Concrete patios and driveways, be it, liquid limestone or exposed aggregate, are renowned for their hard-wearing properties. While these types of floors exhibit durable properties, that doesn’t mean they’re impervious to stains. Over time, concrete surfaces are bound to get stained with car oil, rust, foliage stains, and all sorts of blemishes. Thankfully, you can get rid of these stains with a little bit of elbow grease and a few handy tips. If you find yourself dealing with stubborn concrete stains, these tried-and-true treatments will help eliminate those unsightly splotches and restore the look of your patio or driveway.
Oil stains leave unsightly blots on concrete floors. Once they dry up, they can be a bit difficult to remove so the best thing to do is to treat the spill as soon as possible. You can tackle these stains by blotting the oil with tissue paper and pouring clay or clumping cat litter on the residue. Leave the clay to sit for at least an hour (or overnight if the spills are extensively large) before sweeping everything up. You’ll find that most, if not all of the oil stains have been removed.
Use a laundry detergent and a gentle cleaning brush to remove any remaining vestiges of the oil stain before washing it off with a pressure washer..
While removing paint stains can prove quite challenging, the last thing you want is to let it dry and turn your concrete into a colourful mess. Don a pair of rubber gloves and an eye protection before pouring a mixture of trisodium phosphate (TSP) and a gallon of hot water onto the blemish. Let the solution sit for at least 30 minutes before scrubbing the stain with a stiff nylon brush. Rinse afterwards with a pressure washer until all of the paint comes off.
For older paint stains, you’ll need to use a chemical paint stripper. This requires wearing goggles, chemical-resistant gloves, a dust mask, or a respirator. If you’re relatively inexperienced in using paint strippers, we recommend contacting a professional to remove dried-up paint stains as this is the safest and most effective method possible.
Rusty tools, plant pots, and outdoor furniture can transfer that ugly orange tinge onto your concrete floors. Rust stains that are quite fresh can be treated with plain old white vinegar. Just pour the vinegar directly onto the blemish and let it soak for 10-15 minutes. Use a stiff nylon brush to scrub the stain and it should come off slowly. Rinse afterwards and repeat the process until the concrete comes out spotless.
White vinegar may not work as effectively on older rust stains, so your best bet is to use a commercial rust remover. As always, eye and hand protection is a must when dealing with strong chemicals so make sure you’re wearing goggles and gloves. Pour the liquid onto the rust stain and wait for the liquid to take effect (this will vary according to the manufacturer’s instructions). Once you notice the rust coming off, use a pressure washer to blast off the stain and. Repeat the process until necessary.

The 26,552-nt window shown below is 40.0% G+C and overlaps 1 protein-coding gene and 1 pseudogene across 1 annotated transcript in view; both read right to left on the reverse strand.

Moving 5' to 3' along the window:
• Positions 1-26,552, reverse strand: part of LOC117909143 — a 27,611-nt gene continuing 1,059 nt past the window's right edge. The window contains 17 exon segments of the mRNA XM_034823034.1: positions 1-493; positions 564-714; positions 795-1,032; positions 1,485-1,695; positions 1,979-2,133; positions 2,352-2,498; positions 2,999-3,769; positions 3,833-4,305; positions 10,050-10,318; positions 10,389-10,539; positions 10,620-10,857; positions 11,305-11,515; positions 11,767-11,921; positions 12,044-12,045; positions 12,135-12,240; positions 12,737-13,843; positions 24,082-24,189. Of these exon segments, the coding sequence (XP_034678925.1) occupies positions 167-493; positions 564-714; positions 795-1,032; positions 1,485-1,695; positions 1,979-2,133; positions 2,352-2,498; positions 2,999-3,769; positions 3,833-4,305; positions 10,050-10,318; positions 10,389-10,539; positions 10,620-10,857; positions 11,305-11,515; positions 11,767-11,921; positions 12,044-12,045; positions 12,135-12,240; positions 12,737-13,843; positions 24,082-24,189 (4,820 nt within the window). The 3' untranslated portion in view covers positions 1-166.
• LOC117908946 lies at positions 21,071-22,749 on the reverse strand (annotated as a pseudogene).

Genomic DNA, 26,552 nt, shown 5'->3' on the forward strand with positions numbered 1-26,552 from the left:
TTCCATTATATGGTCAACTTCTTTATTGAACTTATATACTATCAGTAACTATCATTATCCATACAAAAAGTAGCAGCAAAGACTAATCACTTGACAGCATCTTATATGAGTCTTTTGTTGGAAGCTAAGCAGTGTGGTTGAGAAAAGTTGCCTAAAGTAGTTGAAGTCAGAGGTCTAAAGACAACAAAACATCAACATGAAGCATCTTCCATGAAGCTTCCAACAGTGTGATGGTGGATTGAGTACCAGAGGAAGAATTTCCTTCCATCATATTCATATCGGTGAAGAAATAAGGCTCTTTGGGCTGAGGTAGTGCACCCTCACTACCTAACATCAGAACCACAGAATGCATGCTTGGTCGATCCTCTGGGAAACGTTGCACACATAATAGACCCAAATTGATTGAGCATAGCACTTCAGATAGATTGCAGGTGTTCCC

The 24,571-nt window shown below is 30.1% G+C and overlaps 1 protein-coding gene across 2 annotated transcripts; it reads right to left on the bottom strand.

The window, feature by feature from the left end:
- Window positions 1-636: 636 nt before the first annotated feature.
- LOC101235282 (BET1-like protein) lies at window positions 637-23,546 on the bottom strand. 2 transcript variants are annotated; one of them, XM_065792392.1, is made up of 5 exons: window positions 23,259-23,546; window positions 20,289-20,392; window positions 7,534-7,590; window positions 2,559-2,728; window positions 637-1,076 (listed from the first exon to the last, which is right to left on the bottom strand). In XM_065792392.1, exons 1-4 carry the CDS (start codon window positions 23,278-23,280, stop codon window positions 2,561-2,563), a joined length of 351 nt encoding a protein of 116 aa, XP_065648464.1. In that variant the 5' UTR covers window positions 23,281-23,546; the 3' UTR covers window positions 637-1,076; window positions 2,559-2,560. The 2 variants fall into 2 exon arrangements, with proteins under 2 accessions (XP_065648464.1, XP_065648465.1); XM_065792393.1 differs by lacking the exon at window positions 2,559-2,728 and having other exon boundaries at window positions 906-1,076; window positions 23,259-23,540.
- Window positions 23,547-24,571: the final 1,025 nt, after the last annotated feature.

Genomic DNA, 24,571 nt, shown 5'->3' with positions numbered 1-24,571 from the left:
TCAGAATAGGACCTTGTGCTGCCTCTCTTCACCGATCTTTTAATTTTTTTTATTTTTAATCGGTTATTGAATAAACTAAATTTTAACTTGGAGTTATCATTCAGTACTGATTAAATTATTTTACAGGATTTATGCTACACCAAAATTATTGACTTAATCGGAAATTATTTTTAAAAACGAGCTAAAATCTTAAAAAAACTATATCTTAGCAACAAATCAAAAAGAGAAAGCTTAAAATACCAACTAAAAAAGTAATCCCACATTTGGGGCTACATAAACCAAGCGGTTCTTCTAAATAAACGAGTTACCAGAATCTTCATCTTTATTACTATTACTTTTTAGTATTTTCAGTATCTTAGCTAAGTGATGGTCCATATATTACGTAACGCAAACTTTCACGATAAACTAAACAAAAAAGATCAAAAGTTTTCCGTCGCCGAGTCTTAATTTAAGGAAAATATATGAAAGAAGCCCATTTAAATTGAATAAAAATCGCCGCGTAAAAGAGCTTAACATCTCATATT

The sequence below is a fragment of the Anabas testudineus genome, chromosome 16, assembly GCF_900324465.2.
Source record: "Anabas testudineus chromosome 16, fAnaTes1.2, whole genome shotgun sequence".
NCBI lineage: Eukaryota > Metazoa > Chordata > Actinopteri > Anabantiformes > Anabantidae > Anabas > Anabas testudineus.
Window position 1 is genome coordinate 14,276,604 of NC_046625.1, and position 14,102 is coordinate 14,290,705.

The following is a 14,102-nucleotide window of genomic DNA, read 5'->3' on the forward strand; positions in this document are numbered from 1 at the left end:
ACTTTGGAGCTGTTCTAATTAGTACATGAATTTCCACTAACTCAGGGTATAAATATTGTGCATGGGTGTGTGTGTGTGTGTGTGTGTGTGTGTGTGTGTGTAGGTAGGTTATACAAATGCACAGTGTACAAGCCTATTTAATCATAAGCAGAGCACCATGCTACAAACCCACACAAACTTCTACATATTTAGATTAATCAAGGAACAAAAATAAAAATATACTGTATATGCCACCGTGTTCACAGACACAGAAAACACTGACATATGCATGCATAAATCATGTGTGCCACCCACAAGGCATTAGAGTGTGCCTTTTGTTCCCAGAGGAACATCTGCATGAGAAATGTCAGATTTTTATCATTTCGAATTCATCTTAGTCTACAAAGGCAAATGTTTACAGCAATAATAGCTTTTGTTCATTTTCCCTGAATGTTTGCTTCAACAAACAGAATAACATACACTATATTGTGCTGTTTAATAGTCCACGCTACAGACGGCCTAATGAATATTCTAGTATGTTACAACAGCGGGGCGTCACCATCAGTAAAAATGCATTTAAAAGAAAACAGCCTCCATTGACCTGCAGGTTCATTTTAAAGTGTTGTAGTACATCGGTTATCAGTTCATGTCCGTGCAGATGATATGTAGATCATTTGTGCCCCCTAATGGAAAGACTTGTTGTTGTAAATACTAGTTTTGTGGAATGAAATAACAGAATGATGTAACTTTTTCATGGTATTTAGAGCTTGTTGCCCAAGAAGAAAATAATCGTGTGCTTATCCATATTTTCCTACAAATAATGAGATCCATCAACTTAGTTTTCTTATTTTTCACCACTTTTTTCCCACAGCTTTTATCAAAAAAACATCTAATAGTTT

While it’s easy to sweep away small traces of dirt on a concrete surface, mud or foliage stains may prove to be a challenge. Thankfully, these stains are much easier to remove and all it takes is a cup of liquid dishwashing detergent mixed with warm water. Transfer the solution onto a spray bottle and spritz the mud and foliage stains. Grab a stiff nylon brush and scrub the surface until the stains have been lifted. Use a pressure hose to wash off any remaining dirt, mud, or soggy fallen leaves.
If your pet loves to do their business on your concrete floors, it’s likely that the stains smell as bad as they look. Cleaning up after the mess might prove a bit yucky though, so prepare yourself by wearing a face mask. Usually, a mixture of water and baking soda are enough to remove pet urine. Simply mix both ingredients into a container, pour the solution on top of the stain, and scrub with a nylon brush afterwards.
There’s a good chance that the smell will still linger, especially if the urine has dried up. Thankfully, there are oxygenated enzyme cleaners that are available on the market specifically designed for this purpose. If there’s persistent odour after you’ve removed the stain, spray the pet cleaner around the affected area and let it soak for at least an hour. Proceed to rinsing the chemical with a pressure washer and the foul odour should come right off.
Maintaining concrete floors is not that hard. As long as you know how to tackle different kinds of stains, your flooring should look clean and spotless for a very long time. Follow these tips on how to remove 5 common stains that concrete floors suffer from.